BOSTON – Archeologists using 21st-century technology are mapping out the exact spots British soldiers and Colonial militiamen were standing as they fired at each other during a pivotal skirmish on the first day of the American Revolution.
Parker’s Revenge, as the fight is known, occurred on April 19, 1775, after the battles of Lexington and Concord as the redcoats retreated to Boston.
Capt. John Parker, commander of the 77-member Lexington militia, had met the 700-strong British column on the green at 5:30 a.m. Eight of his men were killed and 10 wounded.
Undaunted, Parker planned his revenge, positioning his remaining men on a rocky hillside on the border of Lexington and Lincoln and awaiting the return of the British early in the afternoon.
“Parker met a force approximately 10 times his size and took 20 percent casualties on the green, then made the choice to go after them,” said Bob Morris, president of the nonprofit Friends on Minute Man National Park. “It’s the kind of heroism that cries out to be researched and memorialized.”
Morris’ organization is financing the project in a partnership with the National Park Service. The 44-acre Parker’s Revenge battle site is completely within the Minute Man National Historical Site.
Using ground-penetrating radar, sophisticated metal detectors and other modern-day technology, archeologists and volunteers, led by Meg Watters, have uncovered several musket balls as well as a cast copper waistcoat button.
Some of the musket balls were unfired, indicating where someone stood during the fight, Watters said. Some had been damaged and flattened, indicating they had been fired, and struck a rock or tree, or perhaps even a person, she said.
The nine musket balls recovered so far were discovered in a small area within 80 yards of each other, showing just how close the armies were.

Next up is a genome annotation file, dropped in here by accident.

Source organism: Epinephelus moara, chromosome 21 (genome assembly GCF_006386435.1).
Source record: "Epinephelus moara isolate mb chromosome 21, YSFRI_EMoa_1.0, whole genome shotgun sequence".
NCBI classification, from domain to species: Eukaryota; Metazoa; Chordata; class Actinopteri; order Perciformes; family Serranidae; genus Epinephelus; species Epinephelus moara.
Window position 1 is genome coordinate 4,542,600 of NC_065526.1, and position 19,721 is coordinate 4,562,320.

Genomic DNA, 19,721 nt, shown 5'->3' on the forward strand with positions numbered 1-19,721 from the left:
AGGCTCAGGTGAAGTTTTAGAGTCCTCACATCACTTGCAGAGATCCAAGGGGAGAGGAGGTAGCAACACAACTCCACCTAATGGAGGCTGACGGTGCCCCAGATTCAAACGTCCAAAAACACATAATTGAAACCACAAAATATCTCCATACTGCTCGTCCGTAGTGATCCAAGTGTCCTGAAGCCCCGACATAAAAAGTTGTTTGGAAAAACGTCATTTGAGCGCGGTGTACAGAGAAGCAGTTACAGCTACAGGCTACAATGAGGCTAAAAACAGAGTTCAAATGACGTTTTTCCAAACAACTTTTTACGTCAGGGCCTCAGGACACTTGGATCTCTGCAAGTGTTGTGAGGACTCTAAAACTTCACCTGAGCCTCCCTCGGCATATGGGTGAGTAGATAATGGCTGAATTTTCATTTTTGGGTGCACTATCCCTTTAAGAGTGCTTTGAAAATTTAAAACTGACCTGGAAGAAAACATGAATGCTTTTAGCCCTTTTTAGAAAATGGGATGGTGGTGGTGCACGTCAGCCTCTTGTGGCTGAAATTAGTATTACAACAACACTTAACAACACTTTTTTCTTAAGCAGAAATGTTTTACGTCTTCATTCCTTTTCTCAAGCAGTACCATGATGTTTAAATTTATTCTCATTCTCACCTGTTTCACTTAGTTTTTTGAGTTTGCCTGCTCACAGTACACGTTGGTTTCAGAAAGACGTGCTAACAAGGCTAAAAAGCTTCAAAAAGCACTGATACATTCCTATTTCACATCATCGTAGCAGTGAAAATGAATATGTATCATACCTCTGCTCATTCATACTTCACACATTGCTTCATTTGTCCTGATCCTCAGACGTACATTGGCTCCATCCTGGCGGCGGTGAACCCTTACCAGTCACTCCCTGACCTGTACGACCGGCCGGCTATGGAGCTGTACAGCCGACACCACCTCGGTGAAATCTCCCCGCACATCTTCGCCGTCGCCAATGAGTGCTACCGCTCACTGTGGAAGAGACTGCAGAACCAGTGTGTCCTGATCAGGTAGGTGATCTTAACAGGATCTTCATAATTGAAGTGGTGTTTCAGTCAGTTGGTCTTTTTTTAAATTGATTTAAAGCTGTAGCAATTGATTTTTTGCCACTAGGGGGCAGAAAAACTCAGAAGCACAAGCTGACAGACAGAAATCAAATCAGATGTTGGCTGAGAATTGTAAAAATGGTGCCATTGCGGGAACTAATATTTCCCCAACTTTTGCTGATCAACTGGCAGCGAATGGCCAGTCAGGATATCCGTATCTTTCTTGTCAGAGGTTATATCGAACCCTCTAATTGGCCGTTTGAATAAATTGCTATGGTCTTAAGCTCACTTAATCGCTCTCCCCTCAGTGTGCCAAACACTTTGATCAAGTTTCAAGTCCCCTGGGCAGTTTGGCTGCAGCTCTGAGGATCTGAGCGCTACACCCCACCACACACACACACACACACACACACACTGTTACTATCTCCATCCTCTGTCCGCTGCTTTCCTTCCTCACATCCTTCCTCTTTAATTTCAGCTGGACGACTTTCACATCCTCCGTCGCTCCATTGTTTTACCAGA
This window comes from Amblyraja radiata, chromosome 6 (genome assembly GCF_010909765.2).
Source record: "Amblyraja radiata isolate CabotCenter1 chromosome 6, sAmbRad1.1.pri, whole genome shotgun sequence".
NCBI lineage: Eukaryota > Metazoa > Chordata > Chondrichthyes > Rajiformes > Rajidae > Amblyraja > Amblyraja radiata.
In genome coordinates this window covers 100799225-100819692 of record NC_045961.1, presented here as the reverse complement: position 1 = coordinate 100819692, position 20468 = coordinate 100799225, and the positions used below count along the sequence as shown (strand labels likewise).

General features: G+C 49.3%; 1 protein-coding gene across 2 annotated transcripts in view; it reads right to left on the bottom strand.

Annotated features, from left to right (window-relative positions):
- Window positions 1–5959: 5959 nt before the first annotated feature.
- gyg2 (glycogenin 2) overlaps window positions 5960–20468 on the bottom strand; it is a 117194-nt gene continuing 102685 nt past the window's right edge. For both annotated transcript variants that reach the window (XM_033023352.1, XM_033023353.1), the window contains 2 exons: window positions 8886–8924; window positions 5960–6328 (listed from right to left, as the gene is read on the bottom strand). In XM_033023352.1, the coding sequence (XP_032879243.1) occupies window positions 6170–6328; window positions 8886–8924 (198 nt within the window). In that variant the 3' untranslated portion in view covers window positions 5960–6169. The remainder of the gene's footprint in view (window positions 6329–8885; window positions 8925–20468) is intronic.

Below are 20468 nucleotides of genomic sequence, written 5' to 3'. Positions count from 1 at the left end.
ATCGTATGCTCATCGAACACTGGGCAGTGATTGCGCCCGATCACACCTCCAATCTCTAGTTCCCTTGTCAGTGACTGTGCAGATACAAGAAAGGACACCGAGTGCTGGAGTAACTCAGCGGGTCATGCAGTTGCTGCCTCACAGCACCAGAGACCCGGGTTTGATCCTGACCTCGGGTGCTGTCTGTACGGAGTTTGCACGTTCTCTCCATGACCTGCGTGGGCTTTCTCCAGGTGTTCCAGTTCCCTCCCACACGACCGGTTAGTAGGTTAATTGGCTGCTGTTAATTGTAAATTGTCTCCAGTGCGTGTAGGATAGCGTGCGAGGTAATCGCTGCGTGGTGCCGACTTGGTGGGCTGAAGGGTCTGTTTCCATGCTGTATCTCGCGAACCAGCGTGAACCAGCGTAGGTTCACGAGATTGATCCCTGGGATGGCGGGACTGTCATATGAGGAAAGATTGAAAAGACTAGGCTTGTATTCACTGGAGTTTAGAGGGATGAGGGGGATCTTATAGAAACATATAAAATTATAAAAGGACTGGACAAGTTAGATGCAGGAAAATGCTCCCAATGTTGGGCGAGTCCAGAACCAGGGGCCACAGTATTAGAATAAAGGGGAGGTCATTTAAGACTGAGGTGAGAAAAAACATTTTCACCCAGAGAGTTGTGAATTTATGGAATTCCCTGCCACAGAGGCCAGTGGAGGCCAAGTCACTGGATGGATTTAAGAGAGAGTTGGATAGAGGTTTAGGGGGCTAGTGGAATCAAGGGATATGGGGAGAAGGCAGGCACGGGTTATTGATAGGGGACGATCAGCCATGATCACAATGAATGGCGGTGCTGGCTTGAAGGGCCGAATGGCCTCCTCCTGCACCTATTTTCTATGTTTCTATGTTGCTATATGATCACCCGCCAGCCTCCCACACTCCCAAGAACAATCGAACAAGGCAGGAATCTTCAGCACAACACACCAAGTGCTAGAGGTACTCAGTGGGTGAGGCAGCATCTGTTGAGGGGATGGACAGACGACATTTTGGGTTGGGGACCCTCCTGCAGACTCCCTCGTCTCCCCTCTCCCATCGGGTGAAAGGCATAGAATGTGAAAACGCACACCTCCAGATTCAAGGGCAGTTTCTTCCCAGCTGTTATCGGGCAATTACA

Watters’ favorite discovery is the button. “It is gorgeous,” she said. “It has a fox, a windmill, a bridge on it, and to think something this delicate has been sitting here for so long is incredible.”
The project is expected to continue into November or December.
The artifacts will be placed on display at the park’s visitors center, enhancing its educational mission, said park superintendent Nancy Nelson.
The park will eventually install more informational placards, called waysides, at the Parker’s Revenge site. It may even restore the wooded landscape so it more closely resembles what the site looked like in 1775.
“This project goes a long way to completing the park’s story about what’s basically a forgotten battle,” Nelson said. “It was a significant and poignant story.”
Digging and more digging had turned the cramped backyard of a centuries-old North End home into a hole-pocked jumble of back-filled earth that most tourists passed without a glance on their way to Old North Church.
But this blemish behind the 18th-century Clough House proved to be a blessing for archeologists, who say their dirty work this spring unearthed a rarely found time capsule from the neighborhood’s early days.
The following day—May 20, 1780—the sun came out as usual and darkness faded when it was supposed to. Things were back to normal, but no one knew for sure what had caused the darkness. Some colonists correctly identified the source of the darkness: something burning.
One journalist pointed out that he and his neighbors detected a “strong, sooty smell” and suspected the source to be leaves or a chimney burning.6 Joseph Dow claimed that the air for several days before had been filled with smoke “arising it was supposed, from extensive fires, somewhere raging in the woods.”7